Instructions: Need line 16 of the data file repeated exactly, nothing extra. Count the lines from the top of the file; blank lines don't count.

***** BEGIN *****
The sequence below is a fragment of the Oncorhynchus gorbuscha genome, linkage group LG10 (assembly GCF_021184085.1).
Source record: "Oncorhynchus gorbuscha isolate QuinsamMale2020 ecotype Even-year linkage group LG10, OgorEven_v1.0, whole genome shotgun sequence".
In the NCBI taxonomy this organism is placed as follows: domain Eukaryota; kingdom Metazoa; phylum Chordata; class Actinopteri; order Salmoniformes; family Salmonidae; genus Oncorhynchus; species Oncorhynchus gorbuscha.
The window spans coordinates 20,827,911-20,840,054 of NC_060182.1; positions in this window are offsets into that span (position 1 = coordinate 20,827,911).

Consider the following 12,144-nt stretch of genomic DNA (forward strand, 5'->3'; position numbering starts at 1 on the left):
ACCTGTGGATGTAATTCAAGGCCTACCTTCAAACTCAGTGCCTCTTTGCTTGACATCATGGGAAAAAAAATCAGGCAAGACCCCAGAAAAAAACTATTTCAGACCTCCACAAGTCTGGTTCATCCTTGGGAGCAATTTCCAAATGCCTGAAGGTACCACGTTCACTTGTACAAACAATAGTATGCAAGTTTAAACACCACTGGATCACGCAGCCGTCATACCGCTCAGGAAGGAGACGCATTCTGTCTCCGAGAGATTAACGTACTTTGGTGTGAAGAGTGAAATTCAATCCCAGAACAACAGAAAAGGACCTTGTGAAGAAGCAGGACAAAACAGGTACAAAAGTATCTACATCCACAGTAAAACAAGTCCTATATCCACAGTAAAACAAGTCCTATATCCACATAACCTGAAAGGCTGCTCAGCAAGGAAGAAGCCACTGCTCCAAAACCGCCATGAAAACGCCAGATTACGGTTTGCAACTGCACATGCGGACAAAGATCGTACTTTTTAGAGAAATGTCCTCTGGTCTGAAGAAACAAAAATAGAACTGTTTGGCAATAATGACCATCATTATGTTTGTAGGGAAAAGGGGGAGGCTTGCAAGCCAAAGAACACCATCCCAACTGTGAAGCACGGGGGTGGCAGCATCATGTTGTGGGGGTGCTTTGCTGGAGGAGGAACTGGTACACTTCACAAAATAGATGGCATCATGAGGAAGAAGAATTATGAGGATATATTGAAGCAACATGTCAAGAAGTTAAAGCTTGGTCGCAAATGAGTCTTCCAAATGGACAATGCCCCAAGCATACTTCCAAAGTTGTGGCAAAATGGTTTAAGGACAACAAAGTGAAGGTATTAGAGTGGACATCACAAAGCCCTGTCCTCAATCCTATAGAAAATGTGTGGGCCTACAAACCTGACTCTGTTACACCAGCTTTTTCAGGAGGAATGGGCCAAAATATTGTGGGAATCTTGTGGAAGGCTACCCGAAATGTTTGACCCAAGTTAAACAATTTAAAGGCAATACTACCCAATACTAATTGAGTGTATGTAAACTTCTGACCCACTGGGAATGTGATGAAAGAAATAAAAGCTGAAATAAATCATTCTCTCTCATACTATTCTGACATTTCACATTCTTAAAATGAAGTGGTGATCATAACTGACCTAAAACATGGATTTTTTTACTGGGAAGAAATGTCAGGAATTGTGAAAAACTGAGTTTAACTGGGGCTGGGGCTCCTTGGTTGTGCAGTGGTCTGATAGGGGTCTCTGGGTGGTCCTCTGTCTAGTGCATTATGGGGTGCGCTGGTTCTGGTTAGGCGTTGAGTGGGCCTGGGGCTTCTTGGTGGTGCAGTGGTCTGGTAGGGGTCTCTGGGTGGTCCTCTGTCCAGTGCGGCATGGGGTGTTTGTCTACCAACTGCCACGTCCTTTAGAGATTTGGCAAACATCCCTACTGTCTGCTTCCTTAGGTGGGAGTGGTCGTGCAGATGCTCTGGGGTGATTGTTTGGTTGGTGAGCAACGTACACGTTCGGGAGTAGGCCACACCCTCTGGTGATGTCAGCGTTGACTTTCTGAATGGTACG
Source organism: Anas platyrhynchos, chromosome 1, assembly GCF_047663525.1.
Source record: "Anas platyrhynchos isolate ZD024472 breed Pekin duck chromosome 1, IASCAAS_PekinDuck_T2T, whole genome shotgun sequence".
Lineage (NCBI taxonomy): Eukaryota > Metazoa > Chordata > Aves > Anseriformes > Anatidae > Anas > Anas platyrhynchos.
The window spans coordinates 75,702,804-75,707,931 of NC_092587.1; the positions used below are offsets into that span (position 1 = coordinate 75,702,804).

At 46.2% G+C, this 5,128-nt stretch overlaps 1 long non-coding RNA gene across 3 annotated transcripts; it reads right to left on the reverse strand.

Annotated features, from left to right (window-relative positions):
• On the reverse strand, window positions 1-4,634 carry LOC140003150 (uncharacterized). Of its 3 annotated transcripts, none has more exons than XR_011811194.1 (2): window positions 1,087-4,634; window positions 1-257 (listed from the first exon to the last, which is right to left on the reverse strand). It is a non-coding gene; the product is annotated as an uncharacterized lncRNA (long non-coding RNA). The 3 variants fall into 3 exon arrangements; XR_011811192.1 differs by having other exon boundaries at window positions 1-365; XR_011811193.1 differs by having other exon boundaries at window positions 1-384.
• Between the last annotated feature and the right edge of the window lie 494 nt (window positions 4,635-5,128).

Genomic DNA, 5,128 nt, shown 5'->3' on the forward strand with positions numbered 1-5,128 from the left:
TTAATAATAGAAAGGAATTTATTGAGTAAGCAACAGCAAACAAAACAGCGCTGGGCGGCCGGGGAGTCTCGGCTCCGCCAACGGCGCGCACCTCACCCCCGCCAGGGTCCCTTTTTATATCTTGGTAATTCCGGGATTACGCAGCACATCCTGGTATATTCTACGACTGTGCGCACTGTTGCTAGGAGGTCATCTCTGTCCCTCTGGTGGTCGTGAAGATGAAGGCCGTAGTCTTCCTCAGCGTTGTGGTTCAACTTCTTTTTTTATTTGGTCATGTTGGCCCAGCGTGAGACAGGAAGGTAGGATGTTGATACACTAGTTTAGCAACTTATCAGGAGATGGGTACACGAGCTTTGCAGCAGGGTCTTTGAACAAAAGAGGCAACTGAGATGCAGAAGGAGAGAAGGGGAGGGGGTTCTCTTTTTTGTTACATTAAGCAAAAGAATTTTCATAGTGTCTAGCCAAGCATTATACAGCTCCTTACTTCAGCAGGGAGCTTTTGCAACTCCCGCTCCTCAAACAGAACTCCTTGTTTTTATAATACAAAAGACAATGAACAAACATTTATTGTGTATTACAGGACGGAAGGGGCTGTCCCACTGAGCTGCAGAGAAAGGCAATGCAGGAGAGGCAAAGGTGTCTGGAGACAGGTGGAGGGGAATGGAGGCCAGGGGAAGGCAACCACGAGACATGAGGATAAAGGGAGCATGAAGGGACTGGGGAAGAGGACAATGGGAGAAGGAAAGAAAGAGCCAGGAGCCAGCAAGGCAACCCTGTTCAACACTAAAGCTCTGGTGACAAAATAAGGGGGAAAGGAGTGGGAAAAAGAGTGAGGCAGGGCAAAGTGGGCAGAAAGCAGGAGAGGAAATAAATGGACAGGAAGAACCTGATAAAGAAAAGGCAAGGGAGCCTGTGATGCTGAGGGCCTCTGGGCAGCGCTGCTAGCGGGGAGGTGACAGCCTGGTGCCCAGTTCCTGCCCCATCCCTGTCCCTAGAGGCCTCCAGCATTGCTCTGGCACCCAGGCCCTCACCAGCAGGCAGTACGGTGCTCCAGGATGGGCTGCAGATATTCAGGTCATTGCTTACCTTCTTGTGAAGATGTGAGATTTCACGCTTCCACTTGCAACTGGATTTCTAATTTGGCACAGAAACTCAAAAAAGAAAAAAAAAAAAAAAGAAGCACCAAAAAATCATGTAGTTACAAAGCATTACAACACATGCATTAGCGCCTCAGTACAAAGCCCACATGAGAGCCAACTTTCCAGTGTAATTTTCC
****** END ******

TTAATAATAGAAAGGAATTTATTGAGTAAGCAACAGCAAACAAAACAGCGCTGGGCGGCCGGGGAGTCTCGGCTCCGCCAACGGCGCGCACCTCACCCCCGCCAGGGTCCCTTTTTATATCTTGGTAATTCCGGGATTACGCAGCACATCCTGGTATATTCTACGACTGTGCGCACTGTTGCTAGGAGGTCATCTCTGTCCCTCTGGTGGTCGTGAAGATGAAGGCCGTAGTCTTCCTCAGCGTTGTGGTTCAACTTCTTTTTTTATTTGGTCATGTTGGCCCAGCGTGAGACAGGAAGGTAGGATGTTGATACACTAGTTTAGCAACTTATCAGGAGATGGGTACACGAGCTTTGCAGCAGGGTCTTTGAACAAAAGAGGCAACTGAGATGCAGAAGGAGAGAAGGGGAGGGGGTTCTCTTTTTTGTTACATTAAGCAAAAGAATTTTCATAGTGTCTAGCCAAGCATTATACAGCTCCTTACTTCAGCAGGGAGCTTTTGCAACTCCCGCTCCTCAAACAGAACTCCTTGTTTTTATAATACAAAAGACAATGAACAAACATTTATTGTGTATTACAGGACGGAAGGGGCTGTCCCACTGAGCTGCAGAGAAAGGCAATGCAGGAGAGGCAAAGGTGTCTGGAGACAGGTGGAGGGGAATGGAGGCCAGGGGAAGGCAACCACGAGACATGAGGATAAAGGGAGCATGAAGGGACTGGGGAAGAGGACAATGGGAGAAGGAAAGAAAGAGCCAGGAGCCAGCAAGGCAACCCTGTTCAACACTAAAGCTCTGGTGACAAAATAAGGGGGAAAGGAGTGGGAAAAAGAGTGAGGCAGGGCAAAGTGGGCAGAAAGCAGGAGAGGAAATAAATGGACAGGAAGAACCTGATAAAGAAAAGGCAAGGGAGCCTGTGATGCTGAGGGCCTCTGGGCAGCGCTGCTAGCGGGGAGGTGACAGCCTGGTGCCCAGTTCCTGCCCCATCCCTGTCCCTAGAGGCCTCCAGCATTGCTCTGGCACCCAGGCCCTCACCAGCAGGCAGTACGGTGCTCCAGGATGGGCTGCAGATATTCAGGTCATTGCTTACCTTCTTGTGAAGATGTGAGATTTCACGCTTCCACTTGCAACTGGATTTCTAATTTGGCACAGAAACTCAAAAAAGAAAAAAAAAAAAAAAGAAGCACCAAAAAATCATGTAGTTACAAAGCATTACAACACATGCATTAGCGCCTCAGTACAAAGCCCACATGAGAGCCAACTTTCCAGTGTAATTTTCC